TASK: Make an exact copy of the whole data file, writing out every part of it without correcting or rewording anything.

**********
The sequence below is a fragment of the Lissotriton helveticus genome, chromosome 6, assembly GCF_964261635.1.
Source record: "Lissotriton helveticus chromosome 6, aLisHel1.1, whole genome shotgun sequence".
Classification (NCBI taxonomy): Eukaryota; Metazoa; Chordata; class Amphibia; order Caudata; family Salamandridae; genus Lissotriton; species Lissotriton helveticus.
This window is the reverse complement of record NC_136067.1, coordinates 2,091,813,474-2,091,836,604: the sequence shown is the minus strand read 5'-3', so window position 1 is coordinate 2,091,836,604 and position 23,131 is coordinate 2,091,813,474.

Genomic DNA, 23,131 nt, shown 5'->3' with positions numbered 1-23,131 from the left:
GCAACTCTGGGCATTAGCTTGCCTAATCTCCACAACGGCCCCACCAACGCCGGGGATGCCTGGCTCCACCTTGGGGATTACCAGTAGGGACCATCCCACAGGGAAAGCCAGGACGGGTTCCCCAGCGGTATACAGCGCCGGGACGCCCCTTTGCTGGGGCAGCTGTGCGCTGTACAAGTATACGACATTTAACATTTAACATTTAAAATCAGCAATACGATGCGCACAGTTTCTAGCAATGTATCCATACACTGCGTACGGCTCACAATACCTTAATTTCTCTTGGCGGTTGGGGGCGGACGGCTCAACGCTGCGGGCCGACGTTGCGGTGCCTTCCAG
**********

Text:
The sequence below is a fragment of the Lissotriton helveticus genome, chromosome 6, assembly GCF_964261635.1.
Source record: "Lissotriton helveticus chromosome 6, aLisHel1.1, whole genome shotgun sequence".
Classification (NCBI taxonomy): Eukaryota; Metazoa; Chordata; class Amphibia; order Caudata; family Salamandridae; genus Lissotriton; species Lissotriton helveticus.
This window is the reverse complement of record NC_136067.1, coordinates 2,091,813,474-2,091,836,604: the sequence shown is the minus strand read 5'-3', so window position 1 is coordinate 2,091,836,604 and position 23,131 is coordinate 2,091,813,474.

Genomic DNA, 23,131 nt, shown 5'->3' with positions numbered 1-23,131 from the left:
GCAACTCTGGGCATTAGCTTGCCTAATCTCCACAACGGCCCCACCAACGCCGGGGATGCCTGGCTCCACCTTGGGGATTACCAGTAGGGACCATCCCACAGGGAAAGCCAGGACGGGTTCCCCAGCGGTATACAGCGCCGGGACGCCCCTTTGCTGGGGCAGCTGTGCGCTGTACAAGTATACGACATTTAACATTTAACATTTAAAATCAGCAATACGATGCGCACAGTTTCTAGCAATGTATCCATACACTGCGTACGGCTCACAATACCTTAATTTCTCTTGGCGGTTGGGGGCGGACGGCTCAACGCTGCGGGCCGACGTTGCGGTGCCTTCCAG